"It made me sick to my stomach," he said.
The IRS waived some but not all of the penalties and fees, he added.
Benfield said the payroll company owners "were driving very nice cars," including Jaguars and BMWs, and "had very nice houses."
Animal Emergency Hospital said in its suit, filed Wednesday, that AccuPay "repeatedly and regularly" failed to pay or made only partial payments of federal and state withholding and unemployment taxes over the past five years, even though the payroll firm withdrew the full amounts from the hospital's account.
Animal Emergency Hospital alleged that about $89,000 was not passed on, and said it owes "substantial" penalties and interest. An official at the veterinary hospital declined to comment Friday; its attorney did not return telephone calls.
Shortly after the case was filed this week, Harford County Circuit Judge William O. Carr ordered AccuPay to preserve all documents and records relating to its operations.
A third suit, filed Friday by the Towson law firm of Mark Van Bavel, seeks $30,000 in damages against AccuPay for allegedly underpaying the firm's withheld taxes. Van Bavel said in an interview Friday that the amount is a placeholder -- he doesn't know how much he might be out, but he wanted to file the suit quickly "in case I have to get in line."
He said an AccuPay employee called his three-person office in tears on Thursday to alert him that the payroll firm was closing.
Levine said his clients, including two restaurants and another animal hospital, might not file lawsuits because of a low likelihood of recovering the losses. But he said he expects additional lawsuits to be filed.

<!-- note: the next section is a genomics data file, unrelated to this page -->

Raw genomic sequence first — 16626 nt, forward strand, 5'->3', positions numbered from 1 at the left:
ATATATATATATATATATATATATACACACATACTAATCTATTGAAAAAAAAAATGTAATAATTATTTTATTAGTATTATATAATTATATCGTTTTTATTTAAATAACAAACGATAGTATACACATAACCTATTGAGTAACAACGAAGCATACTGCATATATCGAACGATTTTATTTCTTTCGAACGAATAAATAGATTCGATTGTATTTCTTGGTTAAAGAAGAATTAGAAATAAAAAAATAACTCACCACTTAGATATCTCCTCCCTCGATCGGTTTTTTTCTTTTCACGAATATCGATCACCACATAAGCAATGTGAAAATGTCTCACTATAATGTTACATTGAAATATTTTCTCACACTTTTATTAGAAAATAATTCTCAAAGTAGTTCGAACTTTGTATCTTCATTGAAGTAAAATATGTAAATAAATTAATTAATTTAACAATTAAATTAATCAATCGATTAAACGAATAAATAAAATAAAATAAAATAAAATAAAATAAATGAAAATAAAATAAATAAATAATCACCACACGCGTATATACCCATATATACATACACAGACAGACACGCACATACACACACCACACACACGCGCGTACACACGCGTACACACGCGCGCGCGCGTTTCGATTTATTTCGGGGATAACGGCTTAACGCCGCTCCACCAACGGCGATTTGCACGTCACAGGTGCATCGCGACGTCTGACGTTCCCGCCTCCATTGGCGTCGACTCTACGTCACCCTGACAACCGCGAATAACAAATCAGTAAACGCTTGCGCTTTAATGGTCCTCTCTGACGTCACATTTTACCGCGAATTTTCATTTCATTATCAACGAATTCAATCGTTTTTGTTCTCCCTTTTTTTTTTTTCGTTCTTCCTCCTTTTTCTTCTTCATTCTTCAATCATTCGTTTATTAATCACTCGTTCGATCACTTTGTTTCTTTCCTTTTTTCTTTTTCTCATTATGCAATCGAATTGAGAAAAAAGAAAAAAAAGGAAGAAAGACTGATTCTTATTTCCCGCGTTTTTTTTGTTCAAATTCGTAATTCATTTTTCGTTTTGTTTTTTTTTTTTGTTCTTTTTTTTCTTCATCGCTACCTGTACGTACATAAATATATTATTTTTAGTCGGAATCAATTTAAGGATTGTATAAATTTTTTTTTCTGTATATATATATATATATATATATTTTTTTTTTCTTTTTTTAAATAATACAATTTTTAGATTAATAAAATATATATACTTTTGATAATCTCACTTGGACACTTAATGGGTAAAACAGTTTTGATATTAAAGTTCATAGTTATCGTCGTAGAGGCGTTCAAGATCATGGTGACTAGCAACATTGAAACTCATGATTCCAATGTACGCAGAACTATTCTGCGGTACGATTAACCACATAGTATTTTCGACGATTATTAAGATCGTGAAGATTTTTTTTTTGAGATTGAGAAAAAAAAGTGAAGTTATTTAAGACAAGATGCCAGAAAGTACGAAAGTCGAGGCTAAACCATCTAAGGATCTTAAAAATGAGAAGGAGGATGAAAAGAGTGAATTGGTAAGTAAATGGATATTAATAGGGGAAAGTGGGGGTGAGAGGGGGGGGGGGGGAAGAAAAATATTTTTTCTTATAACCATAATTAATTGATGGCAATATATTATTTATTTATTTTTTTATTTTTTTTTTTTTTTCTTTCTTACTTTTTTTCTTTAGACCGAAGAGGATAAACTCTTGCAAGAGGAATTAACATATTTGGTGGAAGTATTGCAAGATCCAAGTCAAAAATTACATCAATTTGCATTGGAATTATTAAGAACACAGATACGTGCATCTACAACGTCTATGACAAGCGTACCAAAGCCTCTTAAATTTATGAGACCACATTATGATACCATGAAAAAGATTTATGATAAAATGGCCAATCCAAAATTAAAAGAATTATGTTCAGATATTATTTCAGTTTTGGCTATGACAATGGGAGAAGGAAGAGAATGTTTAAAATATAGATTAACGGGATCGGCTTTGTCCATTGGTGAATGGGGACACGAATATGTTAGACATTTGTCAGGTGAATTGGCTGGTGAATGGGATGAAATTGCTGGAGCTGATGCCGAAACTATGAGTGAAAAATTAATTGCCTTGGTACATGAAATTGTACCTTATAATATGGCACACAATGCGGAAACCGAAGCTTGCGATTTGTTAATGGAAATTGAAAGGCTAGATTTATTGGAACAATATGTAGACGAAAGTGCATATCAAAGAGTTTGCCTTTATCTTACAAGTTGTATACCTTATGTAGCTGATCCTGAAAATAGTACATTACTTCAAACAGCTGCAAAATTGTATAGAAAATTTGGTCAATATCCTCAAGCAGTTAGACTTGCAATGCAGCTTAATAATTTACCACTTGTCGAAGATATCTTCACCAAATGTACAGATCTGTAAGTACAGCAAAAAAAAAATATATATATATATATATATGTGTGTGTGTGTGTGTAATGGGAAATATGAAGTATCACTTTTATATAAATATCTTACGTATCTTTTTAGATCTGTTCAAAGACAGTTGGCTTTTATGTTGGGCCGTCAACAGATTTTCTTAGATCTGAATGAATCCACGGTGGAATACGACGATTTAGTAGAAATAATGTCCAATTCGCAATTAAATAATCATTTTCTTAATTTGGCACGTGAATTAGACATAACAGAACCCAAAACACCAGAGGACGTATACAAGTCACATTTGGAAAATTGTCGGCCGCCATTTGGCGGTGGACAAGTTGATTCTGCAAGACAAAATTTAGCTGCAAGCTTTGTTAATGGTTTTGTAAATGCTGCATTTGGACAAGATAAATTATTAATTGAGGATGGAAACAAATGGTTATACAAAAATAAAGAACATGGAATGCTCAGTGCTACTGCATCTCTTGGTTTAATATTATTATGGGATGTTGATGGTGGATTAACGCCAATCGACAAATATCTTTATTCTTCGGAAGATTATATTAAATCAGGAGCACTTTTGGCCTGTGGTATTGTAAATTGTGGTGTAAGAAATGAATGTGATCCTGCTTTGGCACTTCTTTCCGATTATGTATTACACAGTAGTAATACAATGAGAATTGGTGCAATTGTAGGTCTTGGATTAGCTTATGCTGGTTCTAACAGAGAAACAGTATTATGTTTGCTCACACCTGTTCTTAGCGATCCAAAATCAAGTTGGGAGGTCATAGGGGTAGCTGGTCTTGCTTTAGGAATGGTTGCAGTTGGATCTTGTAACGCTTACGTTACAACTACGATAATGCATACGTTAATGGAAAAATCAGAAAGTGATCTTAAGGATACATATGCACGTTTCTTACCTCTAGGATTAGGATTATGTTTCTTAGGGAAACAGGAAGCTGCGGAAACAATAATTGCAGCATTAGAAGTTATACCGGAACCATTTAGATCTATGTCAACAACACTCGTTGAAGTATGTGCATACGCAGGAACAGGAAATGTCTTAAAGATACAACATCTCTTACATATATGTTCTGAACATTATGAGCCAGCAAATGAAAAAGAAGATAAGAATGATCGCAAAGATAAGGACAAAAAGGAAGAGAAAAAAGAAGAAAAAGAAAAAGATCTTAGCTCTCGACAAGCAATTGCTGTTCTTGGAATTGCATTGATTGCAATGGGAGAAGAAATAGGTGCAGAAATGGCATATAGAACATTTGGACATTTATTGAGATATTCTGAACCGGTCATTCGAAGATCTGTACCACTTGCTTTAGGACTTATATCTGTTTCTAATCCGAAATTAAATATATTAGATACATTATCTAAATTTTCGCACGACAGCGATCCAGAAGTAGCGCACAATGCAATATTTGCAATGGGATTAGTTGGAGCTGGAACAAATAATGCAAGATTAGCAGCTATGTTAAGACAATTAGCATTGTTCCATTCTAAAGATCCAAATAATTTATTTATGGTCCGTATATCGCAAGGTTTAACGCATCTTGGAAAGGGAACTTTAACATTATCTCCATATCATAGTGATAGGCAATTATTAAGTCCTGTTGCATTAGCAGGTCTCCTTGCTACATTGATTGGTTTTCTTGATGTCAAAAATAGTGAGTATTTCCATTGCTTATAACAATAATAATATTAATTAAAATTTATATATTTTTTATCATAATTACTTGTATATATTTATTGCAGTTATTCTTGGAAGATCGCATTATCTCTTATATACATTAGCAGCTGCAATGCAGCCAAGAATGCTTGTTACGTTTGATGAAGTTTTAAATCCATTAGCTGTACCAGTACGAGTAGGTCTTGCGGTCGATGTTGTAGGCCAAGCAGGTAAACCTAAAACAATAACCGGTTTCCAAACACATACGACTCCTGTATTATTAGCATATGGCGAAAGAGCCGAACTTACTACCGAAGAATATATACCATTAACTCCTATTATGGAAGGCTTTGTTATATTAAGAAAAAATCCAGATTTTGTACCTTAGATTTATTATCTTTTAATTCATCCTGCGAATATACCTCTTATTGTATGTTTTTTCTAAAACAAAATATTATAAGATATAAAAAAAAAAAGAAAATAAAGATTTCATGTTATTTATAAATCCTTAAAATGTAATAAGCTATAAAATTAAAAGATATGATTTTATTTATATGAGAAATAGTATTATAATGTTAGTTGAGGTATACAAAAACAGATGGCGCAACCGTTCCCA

He said he hopes attorneys working on behalf of AccuPay clients can coordinate their efforts to try to put the company into receivership. Like DuClaw's attorney, Levine is worried about a ripple effect if many business are forced to essentially pay taxes twice.
Both the IRS and state tax collectors said Friday that they're legally unable to comment on individual tax matters. But the Maryland comptroller's office and the state Department of Labor, Licensing and Regulation said they were aware of the situation and urged companies to call if they believe they have tax problems.
The comptroller handles income tax withholding, while the labor agency oversees unemployment-insurance taxes.
"We will work with any employer who has difficulty making the payments," said Julie Ellen Squire, assistant secretary of the labor department's unemployment insurance division.
The state can waive penalties and interest in some cases of unpaid unemployment-insurance taxes, and no-interest payment plans are available, she said.
In its suit against AccuPay, DuClaw said it had used the company for payroll services since 1995. DuClaw alleged that it received warnings of deficient or no payments from the IRS and the state in the last several years, but in each case AccuPay said the tax collectors "were at fault and that it would reconcile the account."
AccuPay did not take care of the problem, but it did change its client's address on file with tax collectors so the notices then went to the payroll company, DuClaw said in its lawsuit.
DuClaw alleged that AccuPay's Ponzi scheme fell apart because it lost clients in the recession, "making it more difficult for Defendants to cover the payroll gap."
AccuPay twice forfeited its state certification to operate in Maryland -- in 1991 and 2006 -- for failing to file property returns, according to Maryland Department of Assessments and Taxation records. In each case, the company was reinstated.
Its website, now offline, had earlier declared that the company delivered "peace of mind" to clients.
"If you process your own payroll, you owe it to yourself to see how AccuPay can save you time and expense, and free you from your payroll headaches," the company website said.
William Seccurro, a retired Harford County Chamber of Commerce president, is a former client and said the allegations shocked him. He said he had no problems with the company in his 10 years at the chamber.